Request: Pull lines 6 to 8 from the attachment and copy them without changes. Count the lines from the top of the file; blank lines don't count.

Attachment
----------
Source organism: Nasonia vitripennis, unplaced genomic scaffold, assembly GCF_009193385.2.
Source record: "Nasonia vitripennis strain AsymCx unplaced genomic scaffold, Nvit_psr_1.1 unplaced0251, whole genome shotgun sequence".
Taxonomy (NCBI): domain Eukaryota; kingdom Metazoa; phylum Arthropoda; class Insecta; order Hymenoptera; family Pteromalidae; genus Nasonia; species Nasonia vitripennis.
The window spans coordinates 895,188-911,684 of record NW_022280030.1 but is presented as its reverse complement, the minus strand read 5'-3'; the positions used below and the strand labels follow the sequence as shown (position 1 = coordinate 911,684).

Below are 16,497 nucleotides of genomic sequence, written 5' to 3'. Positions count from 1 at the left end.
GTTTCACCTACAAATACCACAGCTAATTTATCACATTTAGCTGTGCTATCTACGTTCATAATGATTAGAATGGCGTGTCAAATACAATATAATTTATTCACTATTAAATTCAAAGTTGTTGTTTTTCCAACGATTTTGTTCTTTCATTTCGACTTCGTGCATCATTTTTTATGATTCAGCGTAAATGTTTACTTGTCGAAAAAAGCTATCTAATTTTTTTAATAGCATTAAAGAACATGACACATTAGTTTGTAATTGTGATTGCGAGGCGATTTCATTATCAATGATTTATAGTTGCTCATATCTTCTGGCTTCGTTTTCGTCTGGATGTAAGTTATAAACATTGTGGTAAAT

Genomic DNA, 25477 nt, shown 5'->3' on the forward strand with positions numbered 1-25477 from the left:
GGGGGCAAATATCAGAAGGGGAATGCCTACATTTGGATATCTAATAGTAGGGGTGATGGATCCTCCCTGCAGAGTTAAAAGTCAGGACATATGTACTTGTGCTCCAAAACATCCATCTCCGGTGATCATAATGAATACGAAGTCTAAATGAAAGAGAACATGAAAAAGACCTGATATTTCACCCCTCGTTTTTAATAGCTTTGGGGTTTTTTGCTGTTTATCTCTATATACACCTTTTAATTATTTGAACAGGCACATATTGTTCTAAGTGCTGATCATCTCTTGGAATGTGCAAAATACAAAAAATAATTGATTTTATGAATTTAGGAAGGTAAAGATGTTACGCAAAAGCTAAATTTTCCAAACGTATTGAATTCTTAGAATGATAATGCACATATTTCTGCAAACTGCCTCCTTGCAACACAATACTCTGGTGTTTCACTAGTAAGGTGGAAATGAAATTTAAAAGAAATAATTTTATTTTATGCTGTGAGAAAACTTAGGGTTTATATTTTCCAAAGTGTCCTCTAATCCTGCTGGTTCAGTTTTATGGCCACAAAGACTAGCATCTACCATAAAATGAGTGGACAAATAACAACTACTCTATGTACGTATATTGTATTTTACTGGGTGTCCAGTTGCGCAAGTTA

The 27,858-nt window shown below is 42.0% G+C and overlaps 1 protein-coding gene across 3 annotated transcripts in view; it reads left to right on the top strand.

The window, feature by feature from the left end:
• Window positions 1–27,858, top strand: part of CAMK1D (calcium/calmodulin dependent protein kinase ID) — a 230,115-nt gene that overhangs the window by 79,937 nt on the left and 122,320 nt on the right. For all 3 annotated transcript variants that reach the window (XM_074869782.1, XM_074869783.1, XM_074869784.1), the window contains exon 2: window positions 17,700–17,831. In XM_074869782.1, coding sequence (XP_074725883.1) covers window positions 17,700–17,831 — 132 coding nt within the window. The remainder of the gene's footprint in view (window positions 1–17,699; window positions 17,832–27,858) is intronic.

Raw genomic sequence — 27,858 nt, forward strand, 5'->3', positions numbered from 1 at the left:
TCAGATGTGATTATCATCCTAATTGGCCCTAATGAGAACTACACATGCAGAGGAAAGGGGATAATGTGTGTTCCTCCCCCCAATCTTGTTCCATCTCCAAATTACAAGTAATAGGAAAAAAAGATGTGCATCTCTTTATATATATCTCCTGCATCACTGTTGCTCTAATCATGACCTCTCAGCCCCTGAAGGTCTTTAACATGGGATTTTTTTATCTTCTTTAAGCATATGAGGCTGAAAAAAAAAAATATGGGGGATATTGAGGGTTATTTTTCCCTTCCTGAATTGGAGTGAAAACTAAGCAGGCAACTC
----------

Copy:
GTTTCACCTACAAATACCACAGCTAATTTATCACATTTAGCTGTGCTATCTACGTTCATAATGATTAGAATGGCGTGTCAAATACAATATAATTTATTCACTATTAAATTCAAAGTTGTTGTTTTTCCAACGATTTTGTTCTTTCATTTCGACTTCGTGCATCATTTTTTATGATTCAGCGTAAATGTTTACTTGTCGAAAAAAGCTATCTAATTTTTTTAATAGCATTAAAGAACATGACACATTAGTTTGTAATTGTGATTGCGAGGCGATTTCATTATCAATGATTTATAGTTGCTCATATCTTCTGGCTTCGTTTTCGTCTGGATGTAAGTTATAAACATTGTGGTAAAT

Genomic DNA, 25477 nt, shown 5'->3' on the forward strand with positions numbered 1-25477 from the left:
GGGGGCAAATATCAGAAGGGGAATGCCTACATTTGGATATCTAATAGTAGGGGTGATGGATCCTCCCTGCAGAGTTAAAAGTCAGGACATATGTACTTGTGCTCCAAAACATCCATCTCCGGTGATCATAATGAATACGAAGTCTAAATGAAAGAGAACATGAAAAAGACCTGATATTTCACCCCTCGTTTTTAATAGCTTTGGGGTTTTTTGCTGTTTATCTCTATATACACCTTTTAATTATTTGAACAGGCACATATTGTTCTAAGTGCTGATCATCTCTTGGAATGTGCAAAATACAAAAAATAATTGATTTTATGAATTTAGGAAGGTAAAGATGTTACGCAAAAGCTAAATTTTCCAAACGTATTGAATTCTTAGAATGATAATGCACATATTTCTGCAAACTGCCTCCTTGCAACACAATACTCTGGTGTTTCACTAGTAAGGTGGAAATGAAATTTAAAAGAAATAATTTTATTTTATGCTGTGAGAAAACTTAGGGTTTATATTTTCCAAAGTGTCCTCTAATCCTGCTGGTTCAGTTTTATGGCCACAAAGACTAGCATCTACCATAAAATGAGTGGACAAATAACAACTACTCTATGTACGTATATTGTATTTTACTGGGTGTCCAGTTGCGCAAGTTA